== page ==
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NASA Australia Space Science

NASA Astronomers To Observe Hayabusa's Fiery Homecoming 142

Posted by samzenpus
from the welcome-back-hotter dept.
coondoggie writes "NASA said that a group of its astronomers will have a front row seat in Australia to watch the Japanese spacecraft Hayabusa's high-speed, fiery return to Earth. It is bringing with it a hunk of the asteroid Itokawa. The spacecraft is expected to land in an unpopulated area of Australia at approximately midnight locally, or 7 am PDT, on Sunday, June 13. Some 30 NASA astronomers will be flying onboard a specially equipped DC-8 with instruments that can monitor Hayabusa's reentry."
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NASA Astronomers To Observe Hayabusa's Fiery Homecoming

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  • Actually... (Score:5, Informative)

    by fauxhemian (1281852) on Wednesday June 09, 2010 @08:20PM (#32518374)
    JAXA is not at all certain that it is bringing a "hunk" or much at all of Itokawa back with it. The firing mechanism which was meant to fire a bullet into the asteroid malfunctioned. They're just hoping it picked up enough residue. After the various mishaps this spacecraft encountered, it's been a good effort to get it home.
  • Re:Home again! (Score:5, Informative)

    by MichaelSmith (789609) on Wednesday June 09, 2010 @09:16PM (#32518822) Homepage Journal

    Though I recall that when the vehicle bounced off the asteroid the operators had no idea whether it had collected material from the surface and it is likely they still don't know.

  • by Anonymous Coward on Wednesday June 09, 2010 @09:19PM (#32518840)

    Hmmm... hate to answer my own question, but the details of the trajectory are here: http://www.isas.jaxa.jp/e/enterp/missions/hayabusa/trj.shtml#new
    Looks like Western Australia should get a glimpse as it flies past, although I don't think you'd see it from Perth - would have to be a fair bit north of there I'd imagine... maybe somewhere in between Carnarvon and Karratha?

  • by l2718 (514756) on Wednesday June 09, 2010 @09:48PM (#32519004)
    There's an important point to the re-entry process, separate from the asteroid sample: the craft will be coming at interplanetary speed (about escape velocity from Earth) -- is much faster than typical re-entries from Earth-orbit. Seeing if the heat-shielding technology will work is important for future missions around the solar system.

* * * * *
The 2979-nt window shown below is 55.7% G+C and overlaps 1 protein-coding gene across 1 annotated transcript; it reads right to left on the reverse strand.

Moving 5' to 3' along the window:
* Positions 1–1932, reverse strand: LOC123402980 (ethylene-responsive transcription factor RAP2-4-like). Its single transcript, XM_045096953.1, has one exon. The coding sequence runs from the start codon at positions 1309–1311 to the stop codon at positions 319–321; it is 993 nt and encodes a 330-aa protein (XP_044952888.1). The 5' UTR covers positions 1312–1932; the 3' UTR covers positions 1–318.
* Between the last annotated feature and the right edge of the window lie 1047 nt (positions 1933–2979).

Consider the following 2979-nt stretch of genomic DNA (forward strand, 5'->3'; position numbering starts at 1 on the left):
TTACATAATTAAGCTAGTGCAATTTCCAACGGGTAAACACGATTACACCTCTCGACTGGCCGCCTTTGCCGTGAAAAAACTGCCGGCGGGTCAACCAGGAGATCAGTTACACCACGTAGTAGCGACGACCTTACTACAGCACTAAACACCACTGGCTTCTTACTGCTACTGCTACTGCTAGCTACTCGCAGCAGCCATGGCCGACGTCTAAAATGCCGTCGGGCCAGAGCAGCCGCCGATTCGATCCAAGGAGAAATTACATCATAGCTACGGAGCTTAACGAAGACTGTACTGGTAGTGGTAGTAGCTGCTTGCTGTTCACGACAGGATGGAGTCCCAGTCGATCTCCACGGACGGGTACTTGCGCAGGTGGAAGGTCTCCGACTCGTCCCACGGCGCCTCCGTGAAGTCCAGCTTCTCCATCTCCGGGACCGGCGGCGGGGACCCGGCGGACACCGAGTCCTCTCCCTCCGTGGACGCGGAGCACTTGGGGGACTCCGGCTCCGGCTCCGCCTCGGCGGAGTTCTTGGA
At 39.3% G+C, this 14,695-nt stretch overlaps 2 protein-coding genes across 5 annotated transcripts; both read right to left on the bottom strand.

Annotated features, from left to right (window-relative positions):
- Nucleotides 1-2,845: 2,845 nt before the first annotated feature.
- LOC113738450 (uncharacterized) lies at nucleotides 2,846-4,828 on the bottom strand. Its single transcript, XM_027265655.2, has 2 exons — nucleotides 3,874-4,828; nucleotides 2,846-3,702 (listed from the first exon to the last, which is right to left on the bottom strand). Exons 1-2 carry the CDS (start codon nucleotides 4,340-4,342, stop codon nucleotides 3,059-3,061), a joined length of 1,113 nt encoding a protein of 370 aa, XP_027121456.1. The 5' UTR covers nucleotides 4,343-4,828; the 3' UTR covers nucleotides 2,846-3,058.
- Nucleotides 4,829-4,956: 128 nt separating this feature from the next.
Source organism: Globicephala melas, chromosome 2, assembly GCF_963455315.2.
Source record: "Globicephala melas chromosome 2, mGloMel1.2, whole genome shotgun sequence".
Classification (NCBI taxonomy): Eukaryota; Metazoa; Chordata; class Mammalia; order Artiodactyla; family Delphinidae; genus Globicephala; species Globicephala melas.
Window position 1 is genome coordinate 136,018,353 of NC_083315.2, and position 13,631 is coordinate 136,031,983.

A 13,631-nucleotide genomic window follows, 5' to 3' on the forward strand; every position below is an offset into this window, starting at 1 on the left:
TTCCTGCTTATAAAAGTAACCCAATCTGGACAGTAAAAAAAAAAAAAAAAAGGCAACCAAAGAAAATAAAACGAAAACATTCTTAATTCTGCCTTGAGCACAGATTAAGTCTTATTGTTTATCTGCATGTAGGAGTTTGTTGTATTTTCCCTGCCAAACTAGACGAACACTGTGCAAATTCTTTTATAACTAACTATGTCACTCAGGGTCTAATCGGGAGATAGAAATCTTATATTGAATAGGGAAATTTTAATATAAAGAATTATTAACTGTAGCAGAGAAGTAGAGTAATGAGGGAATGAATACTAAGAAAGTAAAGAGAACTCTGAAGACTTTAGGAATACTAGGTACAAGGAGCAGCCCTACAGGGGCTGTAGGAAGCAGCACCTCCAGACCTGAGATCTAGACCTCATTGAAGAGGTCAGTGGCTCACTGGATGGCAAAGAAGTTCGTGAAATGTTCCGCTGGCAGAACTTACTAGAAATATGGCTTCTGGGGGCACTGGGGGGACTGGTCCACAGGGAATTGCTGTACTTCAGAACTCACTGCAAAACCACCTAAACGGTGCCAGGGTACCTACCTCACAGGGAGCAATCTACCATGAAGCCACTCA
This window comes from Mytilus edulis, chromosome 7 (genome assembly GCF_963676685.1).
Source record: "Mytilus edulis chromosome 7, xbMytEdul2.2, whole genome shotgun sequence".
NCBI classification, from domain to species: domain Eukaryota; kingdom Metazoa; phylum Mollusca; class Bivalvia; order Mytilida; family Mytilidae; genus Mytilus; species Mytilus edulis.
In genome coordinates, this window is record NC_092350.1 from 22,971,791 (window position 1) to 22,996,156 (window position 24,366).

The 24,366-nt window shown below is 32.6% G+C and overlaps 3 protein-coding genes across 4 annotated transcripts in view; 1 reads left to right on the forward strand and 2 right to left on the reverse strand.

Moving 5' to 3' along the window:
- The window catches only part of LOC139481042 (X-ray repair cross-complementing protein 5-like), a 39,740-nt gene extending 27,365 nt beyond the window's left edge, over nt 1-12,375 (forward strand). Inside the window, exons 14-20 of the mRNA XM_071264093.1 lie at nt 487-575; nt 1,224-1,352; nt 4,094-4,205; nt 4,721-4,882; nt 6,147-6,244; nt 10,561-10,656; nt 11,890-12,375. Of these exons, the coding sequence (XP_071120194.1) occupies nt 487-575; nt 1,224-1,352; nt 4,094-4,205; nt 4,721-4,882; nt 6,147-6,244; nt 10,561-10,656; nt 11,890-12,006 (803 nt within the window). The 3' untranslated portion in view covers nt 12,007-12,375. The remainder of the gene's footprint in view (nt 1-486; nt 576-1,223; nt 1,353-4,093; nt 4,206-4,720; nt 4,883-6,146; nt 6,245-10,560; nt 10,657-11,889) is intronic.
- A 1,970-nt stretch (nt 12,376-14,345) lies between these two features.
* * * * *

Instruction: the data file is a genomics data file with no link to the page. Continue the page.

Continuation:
• by MichaelSmith (789609) on Wednesday June 09, 2010 @10:15PM (#32519208) Homepage Journal

    There's an important point to the re-entry process, separate from the asteroid sample: the craft will be coming at interplanetary speed (about escape velocity from Earth) -- is much faster than typical re-entries from Earth-orbit. Seeing if the heat-shielding technology will work is important for future missions around the solar system.

    Yeah I suppose so but the Galileo entry probe entered Jupiter at 45km/s or so and it survived okay. Designing a heat shield is really just a question of how much energy vs how thick to make it.

  • Re:Hayab USA! (Score:5, Informative)

    by meerling (1487879) on Wednesday June 09, 2010 @11:23PM (#32519650)
    Considering they lost one of the shuttles and it's ENTIRE FUCKING CREW due to A HEAT SHIELD FAILURE, it seems that taking advantage of any available research opportunity into heat shielding is A GOOD IDEA!

    Maybe you don't like NASA spending money on space.
    After all, we don't know what gains we'll get from it.
    Now that may be true, but then again, they've got a really good 'payback' rate, even if they aren't a profit center.
    You like your cellphones, your satellite or cable tv, weather reports and warnings, tons of materials, medicine, maths, electronics, and so many other things you could write a book about it, and people have, you really should thank NASA. Their contributions to the total knowledge and even applications of that knowledge is absolutely huge and in almost all fields of endeavor. (Except porn, I really don't think NASA has done anything on human sexuality in space, but I'm not sure of that.)

    So if you want to crawl back into your cave and ignore the contributions they made and ignore the even greater ones that can only come about if they are allowed to do that research you call "boondoggles", then just remember the reply Faraday gave when asked what use electricity was, he simply replied, "What use is a baby?".
  • Re:Home again! (Score:3, Informative)

    by FleaPlus (6935) on Wednesday June 09, 2010 @11:34PM (#32519696) Journal

    Yesterday I came across a really neat English-sub version of a Japanese trailer, which I'm guessing is for a documentary about Hayabusa's dramatic journey. It's definitely worth a watch:

    http://www.youtube.com/watch?v=SsQp9Zey27Y [youtube.com]

    There's also a much more surreal Japanese video depicting a cartoon version of Hayabusa as a cat with solar panel wings:

    http://www.youtube.com/watch?v=k0Ey3dNeCeM [youtube.com]

    As I don't speak/read Japanese I'm not really sure what's happening in it though, other than that it's very strange.

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